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Java Unit Testing with Mockito

Yoni Levy
Oct 10, 2015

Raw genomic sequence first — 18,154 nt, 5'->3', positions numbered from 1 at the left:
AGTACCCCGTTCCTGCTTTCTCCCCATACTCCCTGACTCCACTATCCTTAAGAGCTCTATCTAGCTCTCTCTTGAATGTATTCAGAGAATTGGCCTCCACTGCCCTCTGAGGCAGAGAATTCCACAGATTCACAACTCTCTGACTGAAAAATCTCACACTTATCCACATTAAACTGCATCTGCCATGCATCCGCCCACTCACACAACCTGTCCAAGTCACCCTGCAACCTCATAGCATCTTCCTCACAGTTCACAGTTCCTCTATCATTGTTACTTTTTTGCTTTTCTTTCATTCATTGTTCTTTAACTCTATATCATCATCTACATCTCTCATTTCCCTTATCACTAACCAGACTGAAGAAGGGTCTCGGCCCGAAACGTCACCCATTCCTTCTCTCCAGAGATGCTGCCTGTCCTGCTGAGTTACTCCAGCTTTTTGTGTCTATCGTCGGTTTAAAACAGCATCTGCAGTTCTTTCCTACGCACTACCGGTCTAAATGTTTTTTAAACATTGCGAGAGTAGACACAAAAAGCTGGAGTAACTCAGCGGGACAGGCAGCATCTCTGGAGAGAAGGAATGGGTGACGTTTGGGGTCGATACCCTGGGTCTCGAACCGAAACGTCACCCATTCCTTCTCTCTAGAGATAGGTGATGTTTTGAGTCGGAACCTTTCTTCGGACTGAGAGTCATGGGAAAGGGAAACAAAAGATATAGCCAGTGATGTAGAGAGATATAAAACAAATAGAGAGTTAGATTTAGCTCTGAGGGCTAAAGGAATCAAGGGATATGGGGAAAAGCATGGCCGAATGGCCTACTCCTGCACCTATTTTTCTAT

<p>Just to sum some points that came up:</p> <ul> <li>Unit tests as opposed to say Integration tests, are usually meant to test a single Class.</li> <li>Any class dependencies therefore should be removed from the equation (so that if a class dependency is buggy, the unit test won't be affected by it), which is done by mocking them away.</li> <li>Mocks are "fake" objects, copying all the public methods / members of the original class, while returning "default" values such as null for an object, or 0 for an int.</li> <li>Mocks can be told how they should behave, e.g. what a method should return when called on the mock. This is done with `when/then`.</li> <li>Mocks allow you to test your code's interaction with a dependency, by mocking the dependency and using `verify`.</li> <li>If the class under question is initializing a dependency directly (e.g calling `new Dependency()`), you won't be able to easily test interactions with that dependency. One easy way to fix that is to not initialize that dependency in the class, but rather receive it as a constructor argument, which then can be mocked in the test.</li> <li>One way to make sure a test is good, meaning it actually tests what it's supposed to test, is to momentarily comment out / edit the original code under test in a way that should make the test fail, and make sure the test indeed fails, in an appropraite manner.</li> <li>Naming unit tests properly is important and pretty easy, simply describe what is being tested, e.g. "throwsAnInvalidArgumentExceptionWhenIdIsIllegal"</li> <li>Ideally each test should only have one way to fail, meaning it tests a single thing.</li> </ul>
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